At almost three times the size of its original staff and responsible for half of the company’s products, Chesapeake Bay Candle’s Glen Burnie factory is embracing its young and unique U.S. success.
While the company was started in an Annapolis basement in 1994, all of the production was overseas until 2011, when CEO and co-founder Mei Xu decided to bring some of the manufacturing back to the states.
“We’ve always been based in Maryland,” said Xu, CEO and co-founder of Chesapeake Bay Candle. “It started with me 21 years ago living in Annapolis… after more than 15 years of designing and selling out of the area, we brought [manufacturing] back here in 2011.”
The company originally considered building a factory in another state like Texas and California to take advantage of lower labor costs but eventually decided to place it in the state where the business was created.
“In the end we decided to make [the factory] near where we really got inspired,” Xu said. “It gives our company a chance to collaborate between design and production.”
When the recession hit in 2009, the economy in Asia was actually experiencing a boom, according to Xu. Average wages in China have grown by double digits each year since 2004, according to China’s National Bureau of Statistics. The minimum wage in China also saw its biggest increase, at almost 25 percent, in 2011. And in 2012, many experts claimed work in China wasn’t the cheap labor it used to be.
With Chinese wages finally “catching up” and adding on to existing antidumping duties, Xu and co-founder David Wang moved production to Vietnam and then eventually decided to move some of it to the U.S.
The company’s new plant would save shipping costs, automate the production process, speed up the response to market demand and earn more profits with a higher-quality, made-in-the-U.S.A product, Xu said.
At least that was the idea. But the early years weren’t quite a smooth start.
“We had a hard time setting up the factory because it was our first time back in the U.S.,” said Dong Li, a production manager at the Glen Burnie plant. “We lacked experience … the personnel weren’t stable.”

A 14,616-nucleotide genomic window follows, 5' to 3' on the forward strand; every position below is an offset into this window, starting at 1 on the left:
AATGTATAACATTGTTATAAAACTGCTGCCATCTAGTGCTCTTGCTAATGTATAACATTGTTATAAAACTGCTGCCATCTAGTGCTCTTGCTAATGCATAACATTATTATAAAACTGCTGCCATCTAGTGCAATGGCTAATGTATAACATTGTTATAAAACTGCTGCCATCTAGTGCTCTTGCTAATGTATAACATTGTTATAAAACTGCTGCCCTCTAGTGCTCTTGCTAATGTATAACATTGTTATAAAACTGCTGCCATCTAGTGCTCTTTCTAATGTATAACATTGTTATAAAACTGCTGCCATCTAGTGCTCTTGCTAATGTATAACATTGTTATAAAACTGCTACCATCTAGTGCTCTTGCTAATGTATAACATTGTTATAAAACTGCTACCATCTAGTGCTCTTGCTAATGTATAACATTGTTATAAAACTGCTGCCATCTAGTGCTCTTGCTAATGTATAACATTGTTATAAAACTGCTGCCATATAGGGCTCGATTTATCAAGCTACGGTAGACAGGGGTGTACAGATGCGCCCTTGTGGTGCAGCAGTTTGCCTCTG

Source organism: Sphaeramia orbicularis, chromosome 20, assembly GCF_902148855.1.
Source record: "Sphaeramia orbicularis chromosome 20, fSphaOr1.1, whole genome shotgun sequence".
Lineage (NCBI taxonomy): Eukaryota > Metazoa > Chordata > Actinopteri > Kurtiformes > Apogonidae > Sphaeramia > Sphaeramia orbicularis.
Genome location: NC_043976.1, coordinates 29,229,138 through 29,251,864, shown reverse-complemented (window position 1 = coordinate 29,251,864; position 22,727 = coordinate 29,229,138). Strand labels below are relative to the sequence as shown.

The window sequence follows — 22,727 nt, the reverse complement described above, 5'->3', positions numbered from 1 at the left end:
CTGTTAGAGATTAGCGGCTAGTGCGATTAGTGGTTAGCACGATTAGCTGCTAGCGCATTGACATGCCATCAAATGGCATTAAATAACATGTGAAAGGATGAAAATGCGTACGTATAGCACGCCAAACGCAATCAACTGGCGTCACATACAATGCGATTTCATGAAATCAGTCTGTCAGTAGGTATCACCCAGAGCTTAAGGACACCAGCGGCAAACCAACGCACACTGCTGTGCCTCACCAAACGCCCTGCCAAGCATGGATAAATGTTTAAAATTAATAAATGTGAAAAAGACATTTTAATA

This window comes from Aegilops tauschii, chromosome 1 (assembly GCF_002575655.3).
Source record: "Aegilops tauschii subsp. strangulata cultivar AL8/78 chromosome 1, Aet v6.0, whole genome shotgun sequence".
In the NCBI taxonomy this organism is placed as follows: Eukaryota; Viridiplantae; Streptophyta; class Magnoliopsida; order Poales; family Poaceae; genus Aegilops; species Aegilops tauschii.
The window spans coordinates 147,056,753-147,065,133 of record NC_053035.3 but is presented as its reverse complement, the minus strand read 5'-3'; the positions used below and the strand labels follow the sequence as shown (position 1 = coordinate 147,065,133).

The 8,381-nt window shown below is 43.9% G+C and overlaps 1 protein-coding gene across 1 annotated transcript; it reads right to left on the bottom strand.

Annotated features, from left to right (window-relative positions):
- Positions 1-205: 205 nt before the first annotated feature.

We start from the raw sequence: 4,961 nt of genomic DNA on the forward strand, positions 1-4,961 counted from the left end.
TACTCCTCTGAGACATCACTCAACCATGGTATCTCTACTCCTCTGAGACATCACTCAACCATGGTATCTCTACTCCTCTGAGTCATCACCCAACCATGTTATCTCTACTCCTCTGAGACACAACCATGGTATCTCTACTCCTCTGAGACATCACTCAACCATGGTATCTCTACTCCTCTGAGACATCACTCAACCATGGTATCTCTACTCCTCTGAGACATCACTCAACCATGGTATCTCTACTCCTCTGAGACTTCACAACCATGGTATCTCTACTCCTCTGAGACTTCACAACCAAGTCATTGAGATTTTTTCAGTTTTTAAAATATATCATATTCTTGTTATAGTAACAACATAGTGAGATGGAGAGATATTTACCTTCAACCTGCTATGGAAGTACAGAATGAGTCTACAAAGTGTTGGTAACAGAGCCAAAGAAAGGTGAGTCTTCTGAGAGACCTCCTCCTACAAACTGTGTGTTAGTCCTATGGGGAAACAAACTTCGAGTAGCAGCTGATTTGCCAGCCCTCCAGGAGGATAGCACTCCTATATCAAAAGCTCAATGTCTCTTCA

After two years of “struggles” according to Li, the factory became more profitable and continued to grow. Li, who started as an employee in 2011 working in the factory’s fragrance testing lab, worked his way up to a supervisor in quality control and is now the factory production manager.
Since its start in 2011, the factory has added a second line for candle production and increased its number of employees — from a 20-30 person staff to more than 100 who produce around 800,000 candles a month but have the capacity to produce 1 million, according to Xu.
“At a time when so many jobs are being shipped overseas, small businesses like Chesapeake Bay Candle are working hard to keep and create jobs here at home,” said Rep. Chris Van Hollen (D-Md.) in an email. “They are the cornerstone of our state’s economy.”
Chesapeake Bay Candle sells its products to U.S. retailers like Kohl’s and Target and also to international stores, according to its website. While Xu said she hopes to continue to grow in the U.S., some production will have to remain overseas. The candles produced in China and Vietnam are “pretty labor intensive” in terms of design, and retailers in Europe “demand fast turnaround and lower prices,” according to Xu.
Despite the company’s involvements with large national and international retailers, Xu still sees Chesapeake Bay Candle as a small business.
“I would think we are a small business in the sense of our mentality,” Xu said. “We are a midsized company but we have a very entrepreneurial spirit.”
Now that the company has seen success with manufacturing in Maryland, Xu said she hopes to grow and add more showrooms and offices around the country. While the company has the equipment to expand and double its production in the U.S., it wouldn’t be beneficial to create another factory, Xu said, since the Maryland one is a convenient distance away from most distribution centers.
“We hope there is going to be some other office or showrooms outside of Maryland,” Xu said, including a more permanent office space with better access to retailers and space to collaborate.
“[Xu and Wang’s] story of starting a business in a garage then eventually re-shoring jobs from China to Maryland … is a testament to the quality of Maryland’s workforce,” said Sen. Ben Cardin, D-Maryland, in an email. “Chesapeake Bay Candle is a prime example of something I deeply believe — when given the opportunity, American workers will outcompete foreign competitors.
Xu said she hopes her company can continue to expand its market share in the U.S. and overseas, connecting with consumers through more pop-up stores and retail partnerships and growing in all categories of fragrance.